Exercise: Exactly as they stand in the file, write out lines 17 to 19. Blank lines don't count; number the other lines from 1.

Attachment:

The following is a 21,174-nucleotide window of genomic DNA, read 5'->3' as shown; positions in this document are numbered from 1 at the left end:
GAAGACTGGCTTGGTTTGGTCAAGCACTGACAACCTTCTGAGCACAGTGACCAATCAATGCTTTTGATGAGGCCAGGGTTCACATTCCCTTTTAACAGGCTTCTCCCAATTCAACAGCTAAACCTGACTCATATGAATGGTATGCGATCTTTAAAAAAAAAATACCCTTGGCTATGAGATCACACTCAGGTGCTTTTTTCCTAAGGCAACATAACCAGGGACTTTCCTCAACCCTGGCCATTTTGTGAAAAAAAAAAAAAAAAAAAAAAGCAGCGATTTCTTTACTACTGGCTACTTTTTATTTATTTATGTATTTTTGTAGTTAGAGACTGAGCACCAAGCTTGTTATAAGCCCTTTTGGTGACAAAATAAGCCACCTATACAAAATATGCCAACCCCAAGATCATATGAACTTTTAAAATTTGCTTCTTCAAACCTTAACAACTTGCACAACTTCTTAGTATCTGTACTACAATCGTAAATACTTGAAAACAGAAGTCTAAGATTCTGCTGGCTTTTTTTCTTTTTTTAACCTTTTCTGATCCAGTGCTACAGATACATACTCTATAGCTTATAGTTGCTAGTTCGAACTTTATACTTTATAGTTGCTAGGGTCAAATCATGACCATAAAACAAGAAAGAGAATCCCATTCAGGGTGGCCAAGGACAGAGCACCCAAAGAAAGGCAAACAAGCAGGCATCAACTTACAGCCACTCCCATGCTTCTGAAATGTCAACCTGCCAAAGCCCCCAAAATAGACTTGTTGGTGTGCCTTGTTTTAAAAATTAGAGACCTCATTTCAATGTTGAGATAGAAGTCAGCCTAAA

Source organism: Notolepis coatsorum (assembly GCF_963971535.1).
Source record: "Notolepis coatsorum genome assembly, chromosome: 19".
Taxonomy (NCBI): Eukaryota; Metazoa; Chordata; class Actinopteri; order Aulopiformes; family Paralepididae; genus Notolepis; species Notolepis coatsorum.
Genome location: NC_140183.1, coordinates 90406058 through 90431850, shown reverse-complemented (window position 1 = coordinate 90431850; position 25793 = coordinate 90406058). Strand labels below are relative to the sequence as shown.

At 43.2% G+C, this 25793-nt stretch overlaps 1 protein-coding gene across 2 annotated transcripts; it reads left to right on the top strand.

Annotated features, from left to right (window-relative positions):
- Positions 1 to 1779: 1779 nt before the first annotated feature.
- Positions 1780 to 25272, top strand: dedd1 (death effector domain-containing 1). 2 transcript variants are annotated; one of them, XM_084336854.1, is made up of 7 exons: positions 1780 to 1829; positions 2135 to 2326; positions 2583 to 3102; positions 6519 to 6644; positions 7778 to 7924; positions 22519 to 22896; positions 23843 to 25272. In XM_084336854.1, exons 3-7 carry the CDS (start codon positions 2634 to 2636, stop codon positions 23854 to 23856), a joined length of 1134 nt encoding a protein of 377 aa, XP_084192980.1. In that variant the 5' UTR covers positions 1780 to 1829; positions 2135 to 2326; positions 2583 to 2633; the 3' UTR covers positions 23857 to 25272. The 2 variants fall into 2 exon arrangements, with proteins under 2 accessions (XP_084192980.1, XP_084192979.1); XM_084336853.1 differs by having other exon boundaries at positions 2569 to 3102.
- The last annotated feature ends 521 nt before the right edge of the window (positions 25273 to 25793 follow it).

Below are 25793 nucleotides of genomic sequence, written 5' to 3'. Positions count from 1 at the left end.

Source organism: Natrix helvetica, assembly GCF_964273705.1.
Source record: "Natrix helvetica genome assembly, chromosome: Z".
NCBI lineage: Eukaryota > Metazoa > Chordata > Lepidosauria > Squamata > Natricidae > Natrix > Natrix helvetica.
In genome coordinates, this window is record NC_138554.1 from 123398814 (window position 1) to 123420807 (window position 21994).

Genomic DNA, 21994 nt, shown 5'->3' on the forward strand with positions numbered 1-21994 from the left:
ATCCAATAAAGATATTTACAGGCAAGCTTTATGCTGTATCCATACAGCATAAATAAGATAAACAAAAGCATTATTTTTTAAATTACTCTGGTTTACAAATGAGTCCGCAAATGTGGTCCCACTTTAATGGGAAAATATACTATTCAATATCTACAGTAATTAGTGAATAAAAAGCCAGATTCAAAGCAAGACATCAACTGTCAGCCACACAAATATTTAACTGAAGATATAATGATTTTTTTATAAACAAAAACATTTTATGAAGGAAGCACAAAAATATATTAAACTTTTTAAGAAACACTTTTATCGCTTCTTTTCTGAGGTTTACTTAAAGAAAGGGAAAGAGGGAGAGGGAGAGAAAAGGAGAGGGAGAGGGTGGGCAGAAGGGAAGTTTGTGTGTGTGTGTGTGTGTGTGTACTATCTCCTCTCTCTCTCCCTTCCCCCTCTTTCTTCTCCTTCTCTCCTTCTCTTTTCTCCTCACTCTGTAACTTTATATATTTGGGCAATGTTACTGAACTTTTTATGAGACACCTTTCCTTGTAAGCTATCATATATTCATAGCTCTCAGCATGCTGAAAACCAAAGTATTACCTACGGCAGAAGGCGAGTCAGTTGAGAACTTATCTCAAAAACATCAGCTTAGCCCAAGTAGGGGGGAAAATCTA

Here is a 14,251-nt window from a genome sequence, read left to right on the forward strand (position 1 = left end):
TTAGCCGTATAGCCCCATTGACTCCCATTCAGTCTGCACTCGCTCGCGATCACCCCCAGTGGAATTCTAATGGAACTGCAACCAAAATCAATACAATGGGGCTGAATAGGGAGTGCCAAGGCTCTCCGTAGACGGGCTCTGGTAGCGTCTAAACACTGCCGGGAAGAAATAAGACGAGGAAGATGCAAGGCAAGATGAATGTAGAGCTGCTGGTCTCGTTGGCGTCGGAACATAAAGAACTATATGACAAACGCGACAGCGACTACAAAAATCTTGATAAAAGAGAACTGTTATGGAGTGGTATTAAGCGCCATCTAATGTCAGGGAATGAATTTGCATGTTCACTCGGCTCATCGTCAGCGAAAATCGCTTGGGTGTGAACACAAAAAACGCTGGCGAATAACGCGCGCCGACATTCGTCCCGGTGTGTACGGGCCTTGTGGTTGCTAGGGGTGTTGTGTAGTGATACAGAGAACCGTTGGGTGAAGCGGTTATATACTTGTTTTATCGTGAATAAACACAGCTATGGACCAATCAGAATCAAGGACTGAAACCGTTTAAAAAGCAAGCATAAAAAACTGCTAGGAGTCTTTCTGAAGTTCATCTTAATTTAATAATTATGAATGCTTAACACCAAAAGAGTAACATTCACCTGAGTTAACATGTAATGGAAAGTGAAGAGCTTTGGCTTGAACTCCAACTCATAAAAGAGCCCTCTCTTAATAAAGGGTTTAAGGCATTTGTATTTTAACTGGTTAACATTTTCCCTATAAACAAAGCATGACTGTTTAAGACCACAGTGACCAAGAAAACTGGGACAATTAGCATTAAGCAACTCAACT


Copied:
Genomic DNA, 21994 nt, shown 5'->3' on the forward strand with positions numbered 1-21994 from the left:
ATCCAATAAAGATATTTACAGGCAAGCTTTATGCTGTATCCATACAGCATAAATAAGATAAACAAAAGCATTATTTTTTAAATTACTCTGGTTTACAAATGAGTCCGCAAATGTGGTCCCACTTTAATGGGAAAATATACTATTCAATATCTACAGTAATTAGTGAATAAAAAGCCAGATTCAAAGCAAGACATCAACTGTCAGCCACACAAATATTTAACTGAAGATATAATGATTTTTTTATAAACAAAAACATTTTATGAAGGAAGCACAAAAATATATTAAACTTTTTAAGAAACACTTTTATCGCTTCTTTTCTGAGGTTTACTTAAAGAAAGGGAAAGAGGGAGAGGGAGAGAAAAGGAGAGGGAGAGGGTGGGCAGAAGGGAAGTTTGTGTGTGTGTGTGTGTGTGTGTACTATCTCCTCTCTCTCTCCCTTCCCCCTCTTTCTTCTCCTTCTCTCCTTCTCTTTTCTCCTCACTCTGTAACTTTATATATTTGGGCAATGTTACTGAACTTTTTATGAGACACCTTTCCTTGTAAGCTATCATATATTCATAGCTCTCAGCATGCTGAAAACCAAAGTATTACCTACGGCAGAAGGCGAGTCAGTTGAGAACTTATCTCAAAAACATCAGCTTAGCCCAAGTAGGGGGGAAAATCTA

Here is a 14,251-nt window from a genome sequence, read left to right on the forward strand (position 1 = left end):